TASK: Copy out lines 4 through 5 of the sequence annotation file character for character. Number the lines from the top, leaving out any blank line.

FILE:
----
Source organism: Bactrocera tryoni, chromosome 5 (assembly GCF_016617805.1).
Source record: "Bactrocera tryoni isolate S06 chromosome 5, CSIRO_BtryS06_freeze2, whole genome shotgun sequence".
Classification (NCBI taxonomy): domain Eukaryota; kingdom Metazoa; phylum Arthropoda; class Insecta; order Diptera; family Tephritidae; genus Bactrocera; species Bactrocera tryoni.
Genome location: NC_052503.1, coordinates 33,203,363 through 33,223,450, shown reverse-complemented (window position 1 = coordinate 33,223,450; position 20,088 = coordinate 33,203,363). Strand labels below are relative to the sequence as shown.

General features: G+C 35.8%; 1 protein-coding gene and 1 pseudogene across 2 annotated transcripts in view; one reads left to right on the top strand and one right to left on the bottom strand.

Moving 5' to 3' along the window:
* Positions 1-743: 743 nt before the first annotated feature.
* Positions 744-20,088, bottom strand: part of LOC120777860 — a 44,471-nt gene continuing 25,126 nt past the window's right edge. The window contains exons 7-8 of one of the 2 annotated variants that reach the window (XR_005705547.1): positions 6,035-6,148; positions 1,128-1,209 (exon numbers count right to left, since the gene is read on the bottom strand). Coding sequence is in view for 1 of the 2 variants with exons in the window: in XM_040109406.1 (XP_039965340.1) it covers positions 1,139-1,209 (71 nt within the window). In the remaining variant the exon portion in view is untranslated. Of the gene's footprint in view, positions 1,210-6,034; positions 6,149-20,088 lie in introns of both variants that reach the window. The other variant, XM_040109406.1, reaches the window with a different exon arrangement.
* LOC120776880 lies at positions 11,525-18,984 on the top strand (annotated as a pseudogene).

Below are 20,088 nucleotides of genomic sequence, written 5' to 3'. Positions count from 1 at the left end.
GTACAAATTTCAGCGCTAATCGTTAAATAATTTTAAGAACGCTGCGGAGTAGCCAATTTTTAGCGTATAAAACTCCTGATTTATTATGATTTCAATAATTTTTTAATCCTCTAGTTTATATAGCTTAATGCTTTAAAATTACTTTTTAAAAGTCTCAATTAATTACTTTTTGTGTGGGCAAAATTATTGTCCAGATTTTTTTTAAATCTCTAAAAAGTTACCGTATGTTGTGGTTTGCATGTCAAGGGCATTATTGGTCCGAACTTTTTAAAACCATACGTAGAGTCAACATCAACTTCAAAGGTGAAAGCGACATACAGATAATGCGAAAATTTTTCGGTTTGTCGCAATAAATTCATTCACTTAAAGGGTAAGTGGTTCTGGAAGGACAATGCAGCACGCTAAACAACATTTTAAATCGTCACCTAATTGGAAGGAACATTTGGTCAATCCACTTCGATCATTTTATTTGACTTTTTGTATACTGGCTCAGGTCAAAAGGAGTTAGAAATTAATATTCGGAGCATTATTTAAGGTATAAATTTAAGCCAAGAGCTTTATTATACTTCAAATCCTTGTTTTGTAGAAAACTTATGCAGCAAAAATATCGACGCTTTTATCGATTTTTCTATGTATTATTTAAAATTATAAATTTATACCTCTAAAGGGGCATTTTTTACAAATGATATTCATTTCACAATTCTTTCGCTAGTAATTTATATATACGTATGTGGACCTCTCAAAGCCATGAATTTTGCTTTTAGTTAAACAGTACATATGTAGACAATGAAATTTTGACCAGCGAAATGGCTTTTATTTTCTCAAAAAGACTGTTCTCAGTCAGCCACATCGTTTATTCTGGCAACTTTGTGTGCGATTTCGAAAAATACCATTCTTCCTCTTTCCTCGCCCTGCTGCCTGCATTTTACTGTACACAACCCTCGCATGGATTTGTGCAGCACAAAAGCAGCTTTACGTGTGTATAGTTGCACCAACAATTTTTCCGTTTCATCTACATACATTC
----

Genome location: NC_052503.1, coordinates 33,203,363 through 33,223,450, shown reverse-complemented (window position 1 = coordinate 33,223,450; position 20,088 = coordinate 33,203,363). Strand labels below are relative to the sequence as shown.

General features: G+C 35.8%; 1 protein-coding gene and 1 pseudogene across 2 annotated transcripts in view; one reads left to right on the top strand and one right to left on the bottom strand.